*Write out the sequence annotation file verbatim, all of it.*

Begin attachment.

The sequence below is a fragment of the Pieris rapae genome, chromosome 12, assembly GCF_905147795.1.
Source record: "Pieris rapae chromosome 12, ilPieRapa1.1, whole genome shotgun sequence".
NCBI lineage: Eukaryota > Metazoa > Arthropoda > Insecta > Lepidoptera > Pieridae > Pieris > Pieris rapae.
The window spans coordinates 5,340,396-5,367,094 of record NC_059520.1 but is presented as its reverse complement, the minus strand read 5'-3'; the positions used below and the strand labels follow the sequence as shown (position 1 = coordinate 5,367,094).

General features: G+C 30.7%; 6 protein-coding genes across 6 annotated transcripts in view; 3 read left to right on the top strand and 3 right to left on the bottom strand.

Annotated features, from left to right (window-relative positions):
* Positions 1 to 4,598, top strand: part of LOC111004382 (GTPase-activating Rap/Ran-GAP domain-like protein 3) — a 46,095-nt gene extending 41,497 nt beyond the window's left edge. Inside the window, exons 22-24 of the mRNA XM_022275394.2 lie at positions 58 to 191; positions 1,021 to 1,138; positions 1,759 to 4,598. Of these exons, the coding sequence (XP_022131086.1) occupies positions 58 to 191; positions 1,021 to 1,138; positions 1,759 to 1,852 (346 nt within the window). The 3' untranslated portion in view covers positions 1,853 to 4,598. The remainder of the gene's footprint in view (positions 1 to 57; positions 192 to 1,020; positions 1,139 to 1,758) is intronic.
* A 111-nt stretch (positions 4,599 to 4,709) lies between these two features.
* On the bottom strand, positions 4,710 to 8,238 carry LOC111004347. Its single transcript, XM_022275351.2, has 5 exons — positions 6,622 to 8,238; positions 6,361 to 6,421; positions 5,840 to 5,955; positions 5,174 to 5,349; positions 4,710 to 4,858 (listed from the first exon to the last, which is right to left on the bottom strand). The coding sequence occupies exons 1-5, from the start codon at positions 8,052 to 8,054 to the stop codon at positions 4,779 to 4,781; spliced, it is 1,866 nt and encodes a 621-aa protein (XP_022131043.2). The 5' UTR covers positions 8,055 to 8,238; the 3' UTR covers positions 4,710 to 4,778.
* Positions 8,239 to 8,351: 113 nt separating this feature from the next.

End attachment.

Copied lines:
The sequence below is a fragment of the Pieris rapae genome, chromosome 12, assembly GCF_905147795.1.
Source record: "Pieris rapae chromosome 12, ilPieRapa1.1, whole genome shotgun sequence".
NCBI lineage: Eukaryota > Metazoa > Arthropoda > Insecta > Lepidoptera > Pieridae > Pieris > Pieris rapae.
The window spans coordinates 5,340,396-5,367,094 of record NC_059520.1 but is presented as its reverse complement, the minus strand read 5'-3'; the positions used below and the strand labels follow the sequence as shown (position 1 = coordinate 5,367,094).

General features: G+C 30.7%; 6 protein-coding genes across 6 annotated transcripts in view; 3 read left to right on the top strand and 3 right to left on the bottom strand.

Annotated features, from left to right (window-relative positions):
* Positions 1 to 4,598, top strand: part of LOC111004382 (GTPase-activating Rap/Ran-GAP domain-like protein 3) — a 46,095-nt gene extending 41,497 nt beyond the window's left edge. Inside the window, exons 22-24 of the mRNA XM_022275394.2 lie at positions 58 to 191; positions 1,021 to 1,138; positions 1,759 to 4,598. Of these exons, the coding sequence (XP_022131086.1) occupies positions 58 to 191; positions 1,021 to 1,138; positions 1,759 to 1,852 (346 nt within the window). The 3' untranslated portion in view covers positions 1,853 to 4,598. The remainder of the gene's footprint in view (positions 1 to 57; positions 192 to 1,020; positions 1,139 to 1,758) is intronic.
* A 111-nt stretch (positions 4,599 to 4,709) lies between these two features.
* On the bottom strand, positions 4,710 to 8,238 carry LOC111004347. Its single transcript, XM_022275351.2, has 5 exons — positions 6,622 to 8,238; positions 6,361 to 6,421; positions 5,840 to 5,955; positions 5,174 to 5,349; positions 4,710 to 4,858 (listed from the first exon to the last, which is right to left on the bottom strand). The coding sequence occupies exons 1-5, from the start codon at positions 8,052 to 8,054 to the stop codon at positions 4,779 to 4,781; spliced, it is 1,866 nt and encodes a 621-aa protein (XP_022131043.2). The 5' UTR covers positions 8,055 to 8,238; the 3' UTR covers positions 4,710 to 4,778.
* Positions 8,239 to 8,351: 113 nt separating this feature from the next.